May 16, 2022

Pitfalls of California Cannabis Business Sales

With nearly a dozen newly legalized state markets expected to activate sales over the next few years, total annual legal sales nationwide are projected to grow at a compound annual growth rate of 16% over the next five years, reaching $43 billion by 2025, according to New Frontier Data.

This projected growth has garnered significant interest from local, national, and even international investors who are anxious to join the ever expanding industry.

For many, this has led to the belief that purchasing a California cannabis business will provide quicker entry into the market. And yes, sometimes, that may be true.

However, as with anything related to cannabis, legal compliance is a significant obstacle to overcome when it comes to either buying or selling a cannabis business in California.

Here are the five most common pitfalls associated with both sides of these transactions.

  1. Difficulty Finalizing a Cannabis License Transfer

There are both legal and practical issues associated with the transfer of cannabis licenses that can quickly jeopardize both the sale and purchase of a cannabis business in California.

Here, cannabis business licenses are technically not “transferable,” which means the seller cannot simply transfer the business outright.

The purchase requires the current license holders to add the potential purchaser(s) to the license, where they will be required to undergo a significant vetting process by the Department of Cannabis Control (DCC), including a criminal background check and disclosure of financial information

If the existing cannabis business owners choose to remain on the license, they must require the potential buyer’s license to be approved by regulators as a condition of the sale.

When reviewing the existing license, buyers must understand that licenses are tied to a specific physical location. That means if the buyer wants to move the business, he, she, or they must go through the entire licensing process again for the new location, which may be subject to different, varying local regulations.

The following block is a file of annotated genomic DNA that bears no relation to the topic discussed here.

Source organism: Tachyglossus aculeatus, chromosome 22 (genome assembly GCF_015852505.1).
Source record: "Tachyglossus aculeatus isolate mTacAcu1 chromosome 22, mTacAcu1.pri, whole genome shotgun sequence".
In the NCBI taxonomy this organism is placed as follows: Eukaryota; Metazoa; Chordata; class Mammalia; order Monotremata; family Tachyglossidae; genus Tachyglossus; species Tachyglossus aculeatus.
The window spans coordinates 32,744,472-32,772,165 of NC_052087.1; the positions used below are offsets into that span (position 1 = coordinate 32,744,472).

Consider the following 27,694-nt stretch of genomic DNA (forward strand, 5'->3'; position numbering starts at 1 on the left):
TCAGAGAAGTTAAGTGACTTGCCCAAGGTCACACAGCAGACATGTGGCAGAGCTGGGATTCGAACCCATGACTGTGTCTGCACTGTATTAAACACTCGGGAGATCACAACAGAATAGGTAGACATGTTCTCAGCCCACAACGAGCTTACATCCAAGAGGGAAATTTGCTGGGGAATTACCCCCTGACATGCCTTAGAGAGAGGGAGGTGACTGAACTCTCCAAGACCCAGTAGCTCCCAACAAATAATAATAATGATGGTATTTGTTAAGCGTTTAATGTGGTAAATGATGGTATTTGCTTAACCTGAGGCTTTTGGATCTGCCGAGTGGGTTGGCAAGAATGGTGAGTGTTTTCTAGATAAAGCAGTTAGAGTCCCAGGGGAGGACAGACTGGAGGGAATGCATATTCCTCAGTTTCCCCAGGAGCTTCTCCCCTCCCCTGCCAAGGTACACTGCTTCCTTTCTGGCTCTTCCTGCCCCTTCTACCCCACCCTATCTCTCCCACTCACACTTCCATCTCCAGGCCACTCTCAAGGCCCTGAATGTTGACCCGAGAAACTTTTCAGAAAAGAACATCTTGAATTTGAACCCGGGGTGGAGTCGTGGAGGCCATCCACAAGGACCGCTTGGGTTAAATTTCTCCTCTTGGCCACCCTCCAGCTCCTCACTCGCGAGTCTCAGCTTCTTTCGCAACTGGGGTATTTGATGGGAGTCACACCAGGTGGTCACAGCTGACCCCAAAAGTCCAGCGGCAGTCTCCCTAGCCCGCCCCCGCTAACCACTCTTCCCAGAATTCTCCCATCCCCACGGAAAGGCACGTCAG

1. State and Local Compliance Challenges

Sellers must have all licensing, compliance, and operating paperwork available for review.

Without it, they risk not being taken seriously by potential buyers. Or, worse, the deal falling apart at the last minute.

When purchasing an existing cannabis business in California, the buyer must clearly assess whether the owners hold permanent licenses at all levels required by state and local laws.

If the business is operating under a provisional license, the risks associated with a purchase are significantly higher.

They could include:

  • Regulators may not agree to issue a permanent license based on past compliance issues.
  • Significant post-purchase costs associated with the permanent license applications.
  • Environmental impact assessments required by the California Environmental Quality Act (CEQA).

When buyers are considering potential cannabis businesses, due diligence requires they explicitly include proof of licensing and operational compliance in the purchase agreement to limit the potential for future enforcement action, or even license revocation.

  1. Failing to Require or Obtain Proof of Financing

Like all businesses, a successful sale hinges on the buyer being able to afford the purchase.

Whether the buyer is paying cash, enlisting investors, or being financed for the purchase, all cannabis business owners must require proof of funds through audited financial reports before agreeing to any contract terms.

Beware of buyers willing to sign any paperwork without sufficient funds, then use the conditions of a potential business agreement to secure capital.

This allows the seller to avoid agreeing to a deal that will never close.

  1. Pricing the Cannabis Business Too High for Market Conditions

While demand for existing marijuana operations in California is increasingly high, it is crucial that sellers do not price their businesses too high for the current market conditions.

All sellers must commit to the due diligence necessary when analyzing the market and understanding where the demand lies.

If other cannabis operations in the area are selling for one time its gross revenue, it is not likely to sell yours for two times its gross revenue.

Likewise, if the seller’s tax records indicate poor compliance, or outstanding tax liabilities, sale-purchase agreements, liens, encumbrances, or litigation, purchasers can (and should) use this to negotiate a lower purchase price.

  1. Failing to Partner with the Right Cannabis Industry Professionals

Attempting to sell a California cannabis business on your own may seem like the best way to keep the profits from the transaction in your pocket. However, not having the proper legal professionals by your side can lead to a significant waste of time and resources, while introducing potential risks that cannot be reversed.

At Manzuri Law, our talented lawyers have Over 20 years of combined California cannabis and hemp industry experience to help accurately price your operation, facilitate the creation and signing of all legally binding documents, and verify proof of funds that will help vet potential buyers and close the deals.

Contact Our Trusted Cannabis Law Firm Attorneys in California at Manzuri Law for Help Today

Contact one of our California cannabis law firm specialists today by phone at (310) 912-2960 or online to protect your industry interests, no matter which side of the transaction you are on.